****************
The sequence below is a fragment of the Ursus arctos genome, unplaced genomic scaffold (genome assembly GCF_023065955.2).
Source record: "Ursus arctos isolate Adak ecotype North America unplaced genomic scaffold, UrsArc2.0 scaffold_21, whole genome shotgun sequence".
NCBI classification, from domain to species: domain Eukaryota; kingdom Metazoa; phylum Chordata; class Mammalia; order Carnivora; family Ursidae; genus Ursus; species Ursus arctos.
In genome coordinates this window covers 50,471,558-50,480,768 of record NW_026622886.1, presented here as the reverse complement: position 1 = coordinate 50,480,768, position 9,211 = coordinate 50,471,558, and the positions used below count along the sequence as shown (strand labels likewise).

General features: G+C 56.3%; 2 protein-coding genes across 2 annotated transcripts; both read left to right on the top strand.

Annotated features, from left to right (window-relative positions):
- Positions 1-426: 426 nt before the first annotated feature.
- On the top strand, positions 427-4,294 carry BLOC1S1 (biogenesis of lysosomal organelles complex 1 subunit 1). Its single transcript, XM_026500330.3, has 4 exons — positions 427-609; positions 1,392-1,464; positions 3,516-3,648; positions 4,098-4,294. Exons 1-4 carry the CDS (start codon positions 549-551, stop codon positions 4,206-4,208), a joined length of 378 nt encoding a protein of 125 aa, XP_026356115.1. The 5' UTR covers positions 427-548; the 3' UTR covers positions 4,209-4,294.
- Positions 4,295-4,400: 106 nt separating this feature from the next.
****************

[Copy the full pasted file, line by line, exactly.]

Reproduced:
The sequence below is a fragment of the Ursus arctos genome, unplaced genomic scaffold (genome assembly GCF_023065955.2).
Source record: "Ursus arctos isolate Adak ecotype North America unplaced genomic scaffold, UrsArc2.0 scaffold_21, whole genome shotgun sequence".
NCBI classification, from domain to species: domain Eukaryota; kingdom Metazoa; phylum Chordata; class Mammalia; order Carnivora; family Ursidae; genus Ursus; species Ursus arctos.
In genome coordinates this window covers 50,471,558-50,480,768 of record NW_026622886.1, presented here as the reverse complement: position 1 = coordinate 50,480,768, position 9,211 = coordinate 50,471,558, and the positions used below count along the sequence as shown (strand labels likewise).

General features: G+C 56.3%; 2 protein-coding genes across 2 annotated transcripts; both read left to right on the top strand.

Annotated features, from left to right (window-relative positions):
- Positions 1-426: 426 nt before the first annotated feature.
- On the top strand, positions 427-4,294 carry BLOC1S1 (biogenesis of lysosomal organelles complex 1 subunit 1). Its single transcript, XM_026500330.3, has 4 exons — positions 427-609; positions 1,392-1,464; positions 3,516-3,648; positions 4,098-4,294. Exons 1-4 carry the CDS (start codon positions 549-551, stop codon positions 4,206-4,208), a joined length of 378 nt encoding a protein of 125 aa, XP_026356115.1. The 5' UTR covers positions 427-548; the 3' UTR covers positions 4,209-4,294.
- Positions 4,295-4,400: 106 nt separating this feature from the next.